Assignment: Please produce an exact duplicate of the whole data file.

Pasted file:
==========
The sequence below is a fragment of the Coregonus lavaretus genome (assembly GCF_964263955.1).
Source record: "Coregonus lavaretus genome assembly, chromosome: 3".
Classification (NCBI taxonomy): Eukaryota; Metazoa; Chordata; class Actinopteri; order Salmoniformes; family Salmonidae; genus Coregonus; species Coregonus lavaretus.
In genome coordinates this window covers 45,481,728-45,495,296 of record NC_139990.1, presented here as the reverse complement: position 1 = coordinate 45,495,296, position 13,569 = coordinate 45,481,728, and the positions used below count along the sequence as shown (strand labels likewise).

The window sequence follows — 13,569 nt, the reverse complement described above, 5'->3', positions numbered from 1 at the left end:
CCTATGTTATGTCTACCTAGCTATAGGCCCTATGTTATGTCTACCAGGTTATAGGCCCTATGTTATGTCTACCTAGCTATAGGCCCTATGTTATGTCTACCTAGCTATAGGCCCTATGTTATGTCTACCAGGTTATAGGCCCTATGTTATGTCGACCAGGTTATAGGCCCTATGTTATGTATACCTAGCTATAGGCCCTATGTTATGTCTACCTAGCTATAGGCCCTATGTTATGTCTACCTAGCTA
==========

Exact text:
The sequence below is a fragment of the Coregonus lavaretus genome (assembly GCF_964263955.1).
Source record: "Coregonus lavaretus genome assembly, chromosome: 3".
Classification (NCBI taxonomy): Eukaryota; Metazoa; Chordata; class Actinopteri; order Salmoniformes; family Salmonidae; genus Coregonus; species Coregonus lavaretus.
In genome coordinates this window covers 45,481,728-45,495,296 of record NC_139990.1, presented here as the reverse complement: position 1 = coordinate 45,495,296, position 13,569 = coordinate 45,481,728, and the positions used below count along the sequence as shown (strand labels likewise).

The window sequence follows — 13,569 nt, the reverse complement described above, 5'->3', positions numbered from 1 at the left end:
CCTATGTTATGTCTACCTAGCTATAGGCCCTATGTTATGTCTACCAGGTTATAGGCCCTATGTTATGTCTACCTAGCTATAGGCCCTATGTTATGTCTACCTAGCTATAGGCCCTATGTTATGTCTACCAGGTTATAGGCCCTATGTTATGTCGACCAGGTTATAGGCCCTATGTTATGTATACCTAGCTATAGGCCCTATGTTATGTCTACCTAGCTATAGGCCCTATGTTATGTCTACCTAGCTA